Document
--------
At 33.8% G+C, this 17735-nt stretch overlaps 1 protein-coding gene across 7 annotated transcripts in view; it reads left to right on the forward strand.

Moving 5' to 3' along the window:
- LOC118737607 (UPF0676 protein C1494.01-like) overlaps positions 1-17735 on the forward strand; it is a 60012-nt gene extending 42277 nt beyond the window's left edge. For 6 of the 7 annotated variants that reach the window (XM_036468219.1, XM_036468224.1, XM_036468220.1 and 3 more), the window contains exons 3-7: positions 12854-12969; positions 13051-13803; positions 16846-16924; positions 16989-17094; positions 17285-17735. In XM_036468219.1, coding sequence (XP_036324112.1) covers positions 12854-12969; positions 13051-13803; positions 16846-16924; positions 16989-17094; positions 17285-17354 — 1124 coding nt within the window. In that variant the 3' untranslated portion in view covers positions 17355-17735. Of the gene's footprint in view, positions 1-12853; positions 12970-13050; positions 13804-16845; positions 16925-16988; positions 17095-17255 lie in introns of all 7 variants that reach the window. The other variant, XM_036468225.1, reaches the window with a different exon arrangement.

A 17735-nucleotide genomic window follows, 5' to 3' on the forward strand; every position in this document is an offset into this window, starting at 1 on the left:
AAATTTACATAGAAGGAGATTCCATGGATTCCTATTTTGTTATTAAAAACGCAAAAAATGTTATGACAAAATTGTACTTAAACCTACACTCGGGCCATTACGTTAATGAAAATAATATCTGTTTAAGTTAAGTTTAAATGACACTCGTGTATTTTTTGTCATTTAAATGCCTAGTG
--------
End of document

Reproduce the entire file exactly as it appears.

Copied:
At 33.8% G+C, this 17735-nt stretch overlaps 1 protein-coding gene across 7 annotated transcripts in view; it reads left to right on the forward strand.

Moving 5' to 3' along the window:
- LOC118737607 (UPF0676 protein C1494.01-like) overlaps positions 1-17735 on the forward strand; it is a 60012-nt gene extending 42277 nt beyond the window's left edge. For 6 of the 7 annotated variants that reach the window (XM_036468219.1, XM_036468224.1, XM_036468220.1 and 3 more), the window contains exons 3-7: positions 12854-12969; positions 13051-13803; positions 16846-16924; positions 16989-17094; positions 17285-17735. In XM_036468219.1, coding sequence (XP_036324112.1) covers positions 12854-12969; positions 13051-13803; positions 16846-16924; positions 16989-17094; positions 17285-17354 — 1124 coding nt within the window. In that variant the 3' untranslated portion in view covers positions 17355-17735. Of the gene's footprint in view, positions 1-12853; positions 12970-13050; positions 13804-16845; positions 16925-16988; positions 17095-17255 lie in introns of all 7 variants that reach the window. The other variant, XM_036468225.1, reaches the window with a different exon arrangement.

A 17735-nucleotide genomic window follows, 5' to 3' on the forward strand; every position in this document is an offset into this window, starting at 1 on the left:
AAATTTACATAGAAGGAGATTCCATGGATTCCTATTTTGTTATTAAAAACGCAAAAAATGTTATGACAAAATTGTACTTAAACCTACACTCGGGCCATTACGTTAATGAAAATAATATCTGTTTAAGTTAAGTTTAAATGACACTCGTGTATTTTTTGTCATTTAAATGCCTAGTG